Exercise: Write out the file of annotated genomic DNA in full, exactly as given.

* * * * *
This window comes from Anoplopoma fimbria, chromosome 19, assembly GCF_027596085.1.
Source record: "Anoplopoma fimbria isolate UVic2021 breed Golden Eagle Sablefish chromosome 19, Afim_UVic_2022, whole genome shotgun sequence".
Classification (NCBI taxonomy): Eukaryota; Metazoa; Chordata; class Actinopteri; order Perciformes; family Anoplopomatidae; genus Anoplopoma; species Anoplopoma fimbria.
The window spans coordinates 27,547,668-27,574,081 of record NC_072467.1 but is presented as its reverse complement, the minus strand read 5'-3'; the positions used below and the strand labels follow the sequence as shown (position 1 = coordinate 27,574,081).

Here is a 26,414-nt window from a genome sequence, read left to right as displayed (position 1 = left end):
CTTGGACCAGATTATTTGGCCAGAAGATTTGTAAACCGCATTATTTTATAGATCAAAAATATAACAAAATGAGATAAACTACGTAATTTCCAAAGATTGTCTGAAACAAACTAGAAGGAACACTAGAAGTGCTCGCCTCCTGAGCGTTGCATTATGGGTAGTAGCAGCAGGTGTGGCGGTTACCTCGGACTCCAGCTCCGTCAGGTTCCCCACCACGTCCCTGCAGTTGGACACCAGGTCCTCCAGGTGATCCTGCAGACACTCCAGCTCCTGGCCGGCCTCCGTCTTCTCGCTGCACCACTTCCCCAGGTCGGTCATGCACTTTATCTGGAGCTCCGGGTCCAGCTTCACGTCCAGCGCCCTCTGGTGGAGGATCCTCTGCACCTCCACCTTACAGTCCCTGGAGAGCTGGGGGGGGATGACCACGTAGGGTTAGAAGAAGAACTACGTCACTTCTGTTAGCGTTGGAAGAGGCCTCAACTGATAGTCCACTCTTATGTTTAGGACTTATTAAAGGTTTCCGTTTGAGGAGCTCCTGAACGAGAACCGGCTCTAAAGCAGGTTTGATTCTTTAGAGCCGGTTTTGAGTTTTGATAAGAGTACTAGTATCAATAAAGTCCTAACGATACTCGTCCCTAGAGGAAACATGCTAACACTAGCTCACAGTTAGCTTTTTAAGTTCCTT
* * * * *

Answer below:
This window comes from Anoplopoma fimbria, chromosome 19, assembly GCF_027596085.1.
Source record: "Anoplopoma fimbria isolate UVic2021 breed Golden Eagle Sablefish chromosome 19, Afim_UVic_2022, whole genome shotgun sequence".
Classification (NCBI taxonomy): Eukaryota; Metazoa; Chordata; class Actinopteri; order Perciformes; family Anoplopomatidae; genus Anoplopoma; species Anoplopoma fimbria.
The window spans coordinates 27,547,668-27,574,081 of record NC_072467.1 but is presented as its reverse complement, the minus strand read 5'-3'; the positions used below and the strand labels follow the sequence as shown (position 1 = coordinate 27,574,081).

Here is a 26,414-nt window from a genome sequence, read left to right as displayed (position 1 = left end):
CTTGGACCAGATTATTTGGCCAGAAGATTTGTAAACCGCATTATTTTATAGATCAAAAATATAACAAAATGAGATAAACTACGTAATTTCCAAAGATTGTCTGAAACAAACTAGAAGGAACACTAGAAGTGCTCGCCTCCTGAGCGTTGCATTATGGGTAGTAGCAGCAGGTGTGGCGGTTACCTCGGACTCCAGCTCCGTCAGGTTCCCCACCACGTCCCTGCAGTTGGACACCAGGTCCTCCAGGTGATCCTGCAGACACTCCAGCTCCTGGCCGGCCTCCGTCTTCTCGCTGCACCACTTCCCCAGGTCGGTCATGCACTTTATCTGGAGCTCCGGGTCCAGCTTCACGTCCAGCGCCCTCTGGTGGAGGATCCTCTGCACCTCCACCTTACAGTCCCTGGAGAGCTGGGGGGGGATGACCACGTAGGGTTAGAAGAAGAACTACGTCACTTCTGTTAGCGTTGGAAGAGGCCTCAACTGATAGTCCACTCTTATGTTTAGGACTTATTAAAGGTTTCCGTTTGAGGAGCTCCTGAACGAGAACCGGCTCTAAAGCAGGTTTGATTCTTTAGAGCCGGTTTTGAGTTTTGATAAGAGTACTAGTATCAATAAAGTCCTAACGATACTCGTCCCTAGAGGAAACATGCTAACACTAGCTCACAGTTAGCTTTTTAAGTTCCTT